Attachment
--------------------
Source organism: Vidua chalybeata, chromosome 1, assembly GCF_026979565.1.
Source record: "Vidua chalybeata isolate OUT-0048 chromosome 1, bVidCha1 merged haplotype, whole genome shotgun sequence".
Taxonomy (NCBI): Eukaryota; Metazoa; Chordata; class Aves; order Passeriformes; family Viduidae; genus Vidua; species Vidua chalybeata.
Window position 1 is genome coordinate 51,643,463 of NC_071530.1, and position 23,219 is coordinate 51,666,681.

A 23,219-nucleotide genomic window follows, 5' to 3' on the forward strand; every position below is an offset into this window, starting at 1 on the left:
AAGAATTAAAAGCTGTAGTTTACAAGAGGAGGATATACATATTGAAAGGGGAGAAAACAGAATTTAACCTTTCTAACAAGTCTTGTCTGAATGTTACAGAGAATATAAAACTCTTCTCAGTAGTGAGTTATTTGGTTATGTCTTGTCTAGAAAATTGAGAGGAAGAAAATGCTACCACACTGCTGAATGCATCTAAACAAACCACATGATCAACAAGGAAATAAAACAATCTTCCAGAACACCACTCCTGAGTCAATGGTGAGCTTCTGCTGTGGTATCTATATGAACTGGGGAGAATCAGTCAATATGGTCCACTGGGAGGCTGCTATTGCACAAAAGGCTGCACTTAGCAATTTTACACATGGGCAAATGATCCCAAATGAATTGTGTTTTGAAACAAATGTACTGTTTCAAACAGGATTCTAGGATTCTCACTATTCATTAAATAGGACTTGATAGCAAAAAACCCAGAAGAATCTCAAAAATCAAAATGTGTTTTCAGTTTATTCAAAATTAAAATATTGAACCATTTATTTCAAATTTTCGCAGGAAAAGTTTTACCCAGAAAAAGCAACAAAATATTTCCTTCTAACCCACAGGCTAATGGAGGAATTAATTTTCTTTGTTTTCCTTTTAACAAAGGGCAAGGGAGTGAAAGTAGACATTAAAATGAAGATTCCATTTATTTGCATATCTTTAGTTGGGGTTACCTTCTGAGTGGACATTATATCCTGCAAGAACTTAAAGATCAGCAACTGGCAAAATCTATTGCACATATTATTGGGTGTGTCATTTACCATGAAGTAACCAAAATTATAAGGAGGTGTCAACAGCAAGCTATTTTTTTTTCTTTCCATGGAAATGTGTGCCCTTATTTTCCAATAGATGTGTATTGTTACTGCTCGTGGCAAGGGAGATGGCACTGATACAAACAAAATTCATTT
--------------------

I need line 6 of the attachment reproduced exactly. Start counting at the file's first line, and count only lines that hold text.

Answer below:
AAGAATTAAAAGCTGTAGTTTACAAGAGGAGGATATACATATTGAAAGGGGAGAAAACAGAATTTAACCTTTCTAACAAGTCTTGTCTGAATGTTACAGAGAATATAAAACTCTTCTCAGTAGTGAGTTATTTGGTTATGTCTTGTCTAGAAAATTGAGAGGAAGAAAATGCTACCACACTGCTGAATGCATCTAAACAAACCACATGATCAACAAGGAAATAAAACAATCTTCCAGAACACCACTCCTGAGTCAATGGTGAGCTTCTGCTGTGGTATCTATATGAACTGGGGAGAATCAGTCAATATGGTCCACTGGGAGGCTGCTATTGCACAAAAGGCTGCACTTAGCAATTTTACACATGGGCAAATGATCCCAAATGAATTGTGTTTTGAAACAAATGTACTGTTTCAAACAGGATTCTAGGATTCTCACTATTCATTAAATAGGACTTGATAGCAAAAAACCCAGAAGAATCTCAAAAATCAAAATGTGTTTTCAGTTTATTCAAAATTAAAATATTGAACCATTTATTTCAAATTTTCGCAGGAAAAGTTTTACCCAGAAAAAGCAACAAAATATTTCCTTCTAACCCACAGGCTAATGGAGGAATTAATTTTCTTTGTTTTCCTTTTAACAAAGGGCAAGGGAGTGAAAGTAGACATTAAAATGAAGATTCCATTTATTTGCATATCTTTAGTTGGGGTTACCTTCTGAGTGGACATTATATCCTGCAAGAACTTAAAGATCAGCAACTGGCAAAATCTATTGCACATATTATTGGGTGTGTCATTTACCATGAAGTAACCAAAATTATAAGGAGGTGTCAACAGCAAGCTATTTTTTTTTCTTTCCATGGAAATGTGTGCCCTTATTTTCCAATAGATGTGTATTGTTACTGCTCGTGGCAAGGGAGATGGCACTGATACAAACAAAATTCATTT